The Washing Line

It was an old washing line, wooden posts holding up each end, with the four strands of line sagging between them. Cora thought a few too many blankets on there in one load would be enough to bring the whole thing crashing to the ground.

Her mind conjured a picture of Flossie, the maid most usually tasked with pegging out the washing standing amidst the ruins. A tragic heroine, undone by felted wool and grass stains. She suppressed the snort of laughter it prompted. Flossie would be sure to take it amiss and trying to explain the situation would take more patience and diplomacy than Cora had time for even on the quietest of days.

And today was not quiet. The household was in uproar over the unsettling news of the Crown Prince’s imminent arrival. Honestly, no consideration that man. Any reasonable person would give a place at least a week to work themselves into hysterics, now all the staff here had to compress the panic into two days and it was not going well.

She ducked and wove between the pristine white sheets pegged out in the hope they’d be dry and fresh in time to make the beds this evening. Cora had a mental bet going that the last of the damp would need to be removed with irons and there was little the upstairs maids hated more than ironing sheets. That was laundry work and offended their snobbery as much as anything else.

Her job for the day, as assigned by herself, was to disappear for as long as was humanly possible. It was unlikely to be long, her mother, her governess, her maid and anyone else they could recruit would be hunting her down by lunchtime at the latest in order to determine the best and most uncomfortable gown to squeeze her into for the great occasion.

In the meantime, the sun was shining and there was a gentle breeze stirring the shimmering white of the sheets to gentle movement. Cora wove through them, pretending she was a ship’s girl, high up on the mast, adjusting the rigging to make full sail for somewhere warm and exotic. She rounded the final sail and crashed into a solid warmth.

She bounced back in confusion, then stared in horror. What in the seven lands was Crown Prince Andor doing here, a day early and lurking by a washing line?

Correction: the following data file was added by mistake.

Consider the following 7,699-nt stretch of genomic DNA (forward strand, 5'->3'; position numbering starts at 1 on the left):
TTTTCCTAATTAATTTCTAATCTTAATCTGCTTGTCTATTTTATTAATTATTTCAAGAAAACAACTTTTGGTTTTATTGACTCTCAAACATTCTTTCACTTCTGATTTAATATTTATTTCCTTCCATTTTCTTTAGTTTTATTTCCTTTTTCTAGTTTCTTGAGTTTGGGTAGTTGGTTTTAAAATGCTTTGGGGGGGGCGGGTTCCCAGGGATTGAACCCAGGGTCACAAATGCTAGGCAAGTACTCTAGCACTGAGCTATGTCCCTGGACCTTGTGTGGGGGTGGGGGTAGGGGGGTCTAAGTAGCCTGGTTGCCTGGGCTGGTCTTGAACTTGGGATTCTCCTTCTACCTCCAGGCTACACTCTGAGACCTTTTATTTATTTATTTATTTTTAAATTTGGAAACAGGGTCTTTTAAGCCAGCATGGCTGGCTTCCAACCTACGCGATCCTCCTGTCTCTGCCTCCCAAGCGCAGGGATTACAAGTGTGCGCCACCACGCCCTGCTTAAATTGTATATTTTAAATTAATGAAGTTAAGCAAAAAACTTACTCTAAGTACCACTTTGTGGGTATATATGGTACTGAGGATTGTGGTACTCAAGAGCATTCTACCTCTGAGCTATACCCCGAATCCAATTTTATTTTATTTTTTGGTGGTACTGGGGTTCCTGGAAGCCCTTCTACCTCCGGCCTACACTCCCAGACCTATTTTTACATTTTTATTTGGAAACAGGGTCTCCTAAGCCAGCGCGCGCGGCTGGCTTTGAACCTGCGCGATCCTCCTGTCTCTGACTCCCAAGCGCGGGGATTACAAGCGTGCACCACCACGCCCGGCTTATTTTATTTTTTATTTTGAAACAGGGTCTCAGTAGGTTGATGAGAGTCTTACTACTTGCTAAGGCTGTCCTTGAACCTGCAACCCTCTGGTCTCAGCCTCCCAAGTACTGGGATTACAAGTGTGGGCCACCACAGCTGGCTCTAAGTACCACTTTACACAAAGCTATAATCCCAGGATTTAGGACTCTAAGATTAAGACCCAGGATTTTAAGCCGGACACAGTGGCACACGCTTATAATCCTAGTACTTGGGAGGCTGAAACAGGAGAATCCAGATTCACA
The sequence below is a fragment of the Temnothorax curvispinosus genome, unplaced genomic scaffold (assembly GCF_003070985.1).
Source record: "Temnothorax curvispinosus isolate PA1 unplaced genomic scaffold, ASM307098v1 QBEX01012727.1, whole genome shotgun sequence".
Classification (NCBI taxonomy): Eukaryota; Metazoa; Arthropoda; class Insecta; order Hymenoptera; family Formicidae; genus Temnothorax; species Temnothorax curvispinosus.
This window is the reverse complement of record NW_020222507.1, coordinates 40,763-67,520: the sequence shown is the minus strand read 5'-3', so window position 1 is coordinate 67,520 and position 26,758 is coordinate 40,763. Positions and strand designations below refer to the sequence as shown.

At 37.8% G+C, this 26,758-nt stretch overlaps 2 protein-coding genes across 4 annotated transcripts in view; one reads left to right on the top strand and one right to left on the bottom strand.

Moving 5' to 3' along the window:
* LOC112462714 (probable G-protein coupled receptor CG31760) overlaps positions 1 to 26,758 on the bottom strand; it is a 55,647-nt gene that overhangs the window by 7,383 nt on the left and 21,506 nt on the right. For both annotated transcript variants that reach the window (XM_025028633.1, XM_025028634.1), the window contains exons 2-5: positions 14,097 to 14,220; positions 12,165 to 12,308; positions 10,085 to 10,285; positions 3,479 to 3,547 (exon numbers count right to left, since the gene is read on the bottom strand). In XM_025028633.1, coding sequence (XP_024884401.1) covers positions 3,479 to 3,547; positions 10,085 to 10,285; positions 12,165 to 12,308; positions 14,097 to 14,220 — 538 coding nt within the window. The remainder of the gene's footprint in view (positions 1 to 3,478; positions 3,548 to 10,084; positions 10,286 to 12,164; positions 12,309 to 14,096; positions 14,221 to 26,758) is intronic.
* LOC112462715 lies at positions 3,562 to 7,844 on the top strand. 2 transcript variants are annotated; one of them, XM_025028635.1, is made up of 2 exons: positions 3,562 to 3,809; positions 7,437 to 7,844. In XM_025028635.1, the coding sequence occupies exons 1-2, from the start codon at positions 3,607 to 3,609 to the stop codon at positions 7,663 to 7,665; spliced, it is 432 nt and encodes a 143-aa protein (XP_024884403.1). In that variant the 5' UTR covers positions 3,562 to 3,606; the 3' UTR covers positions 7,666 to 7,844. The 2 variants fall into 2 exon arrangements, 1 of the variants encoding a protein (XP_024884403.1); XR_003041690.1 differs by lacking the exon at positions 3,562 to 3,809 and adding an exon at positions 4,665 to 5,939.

He held a finger to his lips, eyes pleading for silence. She straightened and returned the stare with a suspicious one of her own, but kept her mouth closed.

He smiled and bowed, mouthing a thanks, then gestured to the sheltered forest path immediately behind him. She glanced around and behind her, then followed him into the shadow.

Once safely out of sight, he turned and smiled. “Hello Cora.”

She scowled. “Don’t you ‘hello Cora’ me. What are you doing!? The whole place is in an uproar, I’m about to be stuffed into the scratchiest, tightest, most uncomfortable dress my mother can conjure up on a moment’s notice and now you turn up the best part of a day early.”

“Oh, I’m not here yet. Officially, I think I’m just passing through Patreville and will pause to collect a delightful lunch-to-go from that bakery in market square. They will, of course enjoy hugely expanded custom as a result.”

Her glare intensified, he sighed. “Come on Cora, you know as well as I do, there would have been almighty panic no matter how much notice I gave and at least this way they can’t order a new dress.”

“But why? Why are you visiting at all? You’re supposed to be concentrating on Princess Elsandra and buttering her up enough to accept your hand despite this place being half the size of her father’s kingdom.”

Andor looked torn between amusement and despair.

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